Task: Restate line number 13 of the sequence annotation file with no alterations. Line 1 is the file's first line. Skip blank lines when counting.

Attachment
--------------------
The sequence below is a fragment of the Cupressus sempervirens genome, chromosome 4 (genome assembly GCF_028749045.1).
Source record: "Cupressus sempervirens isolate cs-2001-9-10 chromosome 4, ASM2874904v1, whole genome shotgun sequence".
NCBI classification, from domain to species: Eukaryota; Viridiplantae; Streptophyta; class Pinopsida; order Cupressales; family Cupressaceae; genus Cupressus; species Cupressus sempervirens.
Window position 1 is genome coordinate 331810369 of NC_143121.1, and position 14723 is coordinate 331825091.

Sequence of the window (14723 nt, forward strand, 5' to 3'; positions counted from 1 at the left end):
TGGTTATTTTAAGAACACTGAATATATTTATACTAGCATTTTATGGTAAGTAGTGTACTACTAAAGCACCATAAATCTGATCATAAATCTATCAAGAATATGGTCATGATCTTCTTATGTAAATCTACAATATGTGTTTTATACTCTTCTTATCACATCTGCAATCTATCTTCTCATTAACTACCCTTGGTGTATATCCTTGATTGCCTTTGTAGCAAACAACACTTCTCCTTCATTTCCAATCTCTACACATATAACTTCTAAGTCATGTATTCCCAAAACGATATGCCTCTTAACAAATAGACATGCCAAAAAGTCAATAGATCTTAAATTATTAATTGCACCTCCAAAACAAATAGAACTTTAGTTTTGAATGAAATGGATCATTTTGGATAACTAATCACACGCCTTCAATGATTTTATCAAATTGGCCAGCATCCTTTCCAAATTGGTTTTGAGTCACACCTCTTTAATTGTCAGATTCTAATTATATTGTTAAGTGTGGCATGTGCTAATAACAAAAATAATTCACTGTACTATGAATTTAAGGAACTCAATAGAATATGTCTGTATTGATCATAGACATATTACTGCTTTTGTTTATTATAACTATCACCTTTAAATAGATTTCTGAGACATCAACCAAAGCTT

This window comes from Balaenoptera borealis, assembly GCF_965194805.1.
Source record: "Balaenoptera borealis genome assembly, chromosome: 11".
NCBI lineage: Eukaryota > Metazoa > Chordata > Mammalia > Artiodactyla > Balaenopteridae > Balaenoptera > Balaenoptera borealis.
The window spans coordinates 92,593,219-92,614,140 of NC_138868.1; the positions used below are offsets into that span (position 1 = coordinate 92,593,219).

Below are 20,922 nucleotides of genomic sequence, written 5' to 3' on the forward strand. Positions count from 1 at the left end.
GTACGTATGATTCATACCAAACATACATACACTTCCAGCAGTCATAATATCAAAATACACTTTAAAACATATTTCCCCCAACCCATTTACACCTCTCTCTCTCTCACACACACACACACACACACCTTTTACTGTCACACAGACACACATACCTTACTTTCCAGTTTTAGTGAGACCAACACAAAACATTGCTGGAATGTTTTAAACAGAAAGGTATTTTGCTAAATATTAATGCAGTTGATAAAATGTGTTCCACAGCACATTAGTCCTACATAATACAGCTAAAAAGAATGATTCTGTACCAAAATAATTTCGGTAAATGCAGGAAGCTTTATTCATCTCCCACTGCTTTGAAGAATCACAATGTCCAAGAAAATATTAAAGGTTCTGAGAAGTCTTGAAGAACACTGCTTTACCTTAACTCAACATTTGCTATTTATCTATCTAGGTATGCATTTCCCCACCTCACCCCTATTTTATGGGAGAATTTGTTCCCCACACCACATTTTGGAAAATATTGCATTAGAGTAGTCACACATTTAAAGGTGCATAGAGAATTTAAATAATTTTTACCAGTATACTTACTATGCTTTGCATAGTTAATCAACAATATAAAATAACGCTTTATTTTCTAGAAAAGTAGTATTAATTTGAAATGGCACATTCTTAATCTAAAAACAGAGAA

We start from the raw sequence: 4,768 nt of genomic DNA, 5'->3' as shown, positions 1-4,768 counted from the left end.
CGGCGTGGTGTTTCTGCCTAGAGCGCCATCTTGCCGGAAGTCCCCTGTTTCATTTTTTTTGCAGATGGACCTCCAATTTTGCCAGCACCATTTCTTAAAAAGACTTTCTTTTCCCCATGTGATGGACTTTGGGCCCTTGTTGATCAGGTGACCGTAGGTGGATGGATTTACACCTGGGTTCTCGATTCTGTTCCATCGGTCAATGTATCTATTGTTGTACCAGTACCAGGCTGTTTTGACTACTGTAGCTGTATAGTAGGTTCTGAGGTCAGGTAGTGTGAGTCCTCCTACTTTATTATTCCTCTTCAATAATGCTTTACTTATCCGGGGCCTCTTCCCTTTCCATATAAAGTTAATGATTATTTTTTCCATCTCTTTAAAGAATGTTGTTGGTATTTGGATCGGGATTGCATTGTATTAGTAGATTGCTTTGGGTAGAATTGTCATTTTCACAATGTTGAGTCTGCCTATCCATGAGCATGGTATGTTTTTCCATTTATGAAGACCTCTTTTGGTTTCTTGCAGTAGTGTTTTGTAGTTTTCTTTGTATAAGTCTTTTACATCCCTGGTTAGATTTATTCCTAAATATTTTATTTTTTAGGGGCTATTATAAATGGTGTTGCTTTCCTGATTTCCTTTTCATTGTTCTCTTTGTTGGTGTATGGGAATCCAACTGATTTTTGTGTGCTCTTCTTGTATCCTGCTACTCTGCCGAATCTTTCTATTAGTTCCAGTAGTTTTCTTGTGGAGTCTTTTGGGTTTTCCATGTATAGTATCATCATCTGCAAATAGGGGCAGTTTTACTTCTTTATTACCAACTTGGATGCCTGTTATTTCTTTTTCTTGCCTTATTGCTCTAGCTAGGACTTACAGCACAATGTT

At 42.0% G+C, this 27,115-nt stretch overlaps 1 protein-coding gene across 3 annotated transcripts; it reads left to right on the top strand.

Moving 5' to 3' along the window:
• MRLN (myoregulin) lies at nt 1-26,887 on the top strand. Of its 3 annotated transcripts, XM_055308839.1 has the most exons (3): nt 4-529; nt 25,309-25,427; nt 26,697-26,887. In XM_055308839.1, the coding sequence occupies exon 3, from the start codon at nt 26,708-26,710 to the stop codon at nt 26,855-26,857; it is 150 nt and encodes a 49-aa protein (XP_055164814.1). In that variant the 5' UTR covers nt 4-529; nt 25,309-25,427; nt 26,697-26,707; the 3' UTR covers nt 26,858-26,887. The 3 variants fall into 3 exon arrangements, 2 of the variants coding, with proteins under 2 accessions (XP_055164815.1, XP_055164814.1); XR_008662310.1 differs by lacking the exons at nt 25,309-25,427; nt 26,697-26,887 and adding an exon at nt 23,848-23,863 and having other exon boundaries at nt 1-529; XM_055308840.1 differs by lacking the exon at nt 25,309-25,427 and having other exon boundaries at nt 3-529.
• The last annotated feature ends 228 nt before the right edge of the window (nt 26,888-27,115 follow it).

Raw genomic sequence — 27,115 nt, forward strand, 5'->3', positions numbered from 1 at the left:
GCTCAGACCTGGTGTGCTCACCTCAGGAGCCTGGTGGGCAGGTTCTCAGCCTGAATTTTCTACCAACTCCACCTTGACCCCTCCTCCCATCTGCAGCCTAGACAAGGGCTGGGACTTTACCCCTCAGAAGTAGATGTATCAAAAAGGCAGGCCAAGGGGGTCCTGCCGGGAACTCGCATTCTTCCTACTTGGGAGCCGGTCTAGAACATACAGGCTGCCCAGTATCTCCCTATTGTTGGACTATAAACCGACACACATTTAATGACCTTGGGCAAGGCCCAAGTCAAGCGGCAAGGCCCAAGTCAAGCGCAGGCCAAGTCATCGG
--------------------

We start from the raw sequence: 4,768 nt of genomic DNA, 5'->3' as shown, positions 1-4,768 counted from the left end.